Published 30th September 2020, 19:13

    I ARRIVED at the parking area under the massive Mullardoch Dam at midnight expecting to have the place to myself. I barely managed to squeeze in. 

    Normally, there are one or two vehicles at most: now there were as many as in my previous seven visits combined. It seems solitude in the mountains is a rare thing to find in the current climate.

    My planned midweek trip to the north-west had been delayed by a few days due to car troubles. I knew the weekend would be busier, but reckoned that by aiming for more out of the way hills I could avoid the crowds.

    The circuit of the Mullardoch Munros is one of the tougher day routes, four big mountains with a lot of ascent and a gruelling path walk in or out along the lochside. It adds up to a very long day.

    Many walkers choose to pay for a boat ride along the loch. This knocks off about three hours and a lot of anguish, but the boat hasn't run this year due to the Covid restrictions. I reckoned a combination of these factors would mean a mere handful of walkers venturing in. I was wrong.

    Travelling late on Saturday meant reaching Cannich in good time. The final nine miles up to the dam, however, took 30 minutes. It had been a few years since my last visit but the last couple of miles of road has deteriorated significantly.

    It was so heavily potholed I had to slow to almost zero to bump over some of the craters. In some places, the surface had collapsed on both sides leaving a strip more suited to bike width. There was the consolation of seeing a couple of badgers trotting nonchalantly along in front of the car like railway flagmen.

    When I finally made it through, I found a welcoming party who had mistaken my oncoming lights for an AA rescue van. The road had claimed a casualty. They had called earlier in the day, having had to climb back a fair height to get a signal, and were told someone would be there by 9pm. Three hours later, and still no sign. I can only imagine the wrangling going at AA HQ from everyone trying to avoid that call-out. It meant spending another night in the car park, although help did finally arrive about half an hour later.

    I parked facing east and settled down. The sky was the clearest I've seen in a long while; absolute darkness highlighting a brightly mottled ceiling, the windscreen a perfect picture frame. As dawn approached, the distant skyline lightened and slowly coloured, in contrast to the ghostly rolling sea of mist in the glen. The waters of the loch were still and black, punctuated with varying rings of silver where the light penetrated. 

    The ascent to Carn nan Gobhar confirmed the slipping of the seasons from summer to autumn, a copper glow washing over the slopes in the burgeoning light, the distant roaring of unseen stags. Sgurr na Lapaich, the highest hill in the group, lay ahead, the cradled waters of Loch Tuill Bhearnach a reflecting pool under its mighty faces. The uphill felt constant but never too much, the myriad pools behind sparkling as the light searched them out.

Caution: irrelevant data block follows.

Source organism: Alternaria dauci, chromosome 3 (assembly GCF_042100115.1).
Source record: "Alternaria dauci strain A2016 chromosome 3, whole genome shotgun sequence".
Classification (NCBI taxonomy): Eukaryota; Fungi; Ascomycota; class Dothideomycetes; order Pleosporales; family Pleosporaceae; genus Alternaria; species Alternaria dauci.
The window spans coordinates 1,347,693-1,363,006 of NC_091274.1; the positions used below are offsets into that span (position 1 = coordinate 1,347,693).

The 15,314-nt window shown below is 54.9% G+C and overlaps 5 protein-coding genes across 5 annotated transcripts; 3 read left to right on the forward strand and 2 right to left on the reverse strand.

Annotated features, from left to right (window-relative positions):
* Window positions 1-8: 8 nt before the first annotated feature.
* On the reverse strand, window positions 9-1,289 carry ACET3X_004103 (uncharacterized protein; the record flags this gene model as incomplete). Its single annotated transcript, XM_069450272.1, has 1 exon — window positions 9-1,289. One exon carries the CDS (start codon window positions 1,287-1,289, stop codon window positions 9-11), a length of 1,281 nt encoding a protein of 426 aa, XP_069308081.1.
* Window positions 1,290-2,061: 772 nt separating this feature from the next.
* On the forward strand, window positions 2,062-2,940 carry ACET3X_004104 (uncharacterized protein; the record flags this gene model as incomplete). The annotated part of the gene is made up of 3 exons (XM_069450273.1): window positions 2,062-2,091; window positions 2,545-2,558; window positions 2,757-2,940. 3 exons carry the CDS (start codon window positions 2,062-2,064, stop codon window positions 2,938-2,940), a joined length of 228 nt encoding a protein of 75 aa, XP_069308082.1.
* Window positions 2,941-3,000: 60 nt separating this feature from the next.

The ridge continues west, the many tops of An Riabhachan stretching ahead under feather clouds to the final summit, An Socach, and the constant realisation that you are straying further and further from home. The other constant was the 360 degree mountain vista; the hills of Strathfarrar, Affric, Monar Torridon, Benula, Killilan, all individually identifiable.

    On the final climb of the day, I finally met someone else, more than six hours after setting off. He had come in along the shore and was doing my route in reverse. The discussion naturally turned to that path. He said he preferred getting it out of the way first and didn't envy me doing it at the end of the day. I voted for the other way round, preferring the mountain circuit and subsequent views from east to west.

    I met another pair coming off the summit but that was it. The crowded car park numbers hadn't translated to the hills. The drop down An Socach's ridge was swift but the bogs on the floor of Coire Mhaim soon slowed progress. Then I hit the path. From the end of the loch it's some five miles to the dam. It took me nearly three hours. Mullardoch has a habit of sneaking up on you and my earlier efforts were taking a toll.

    I've walked this path three times before but like the road, it has also deteriorated badly in the intervening years. A two-kilometre section below the crags of Mullach a' Ghlas Thuill has collapsed dramatically leaving the line difficult, sometimes dangerous, to follow. At times, it meant dropping down to the shore and clambering through a chaotic boulder field. It was tortuous and time-consuming.

    Seven hours to tick the four summits and five hours to walk out. No wonder the boat trip has become a popular choice.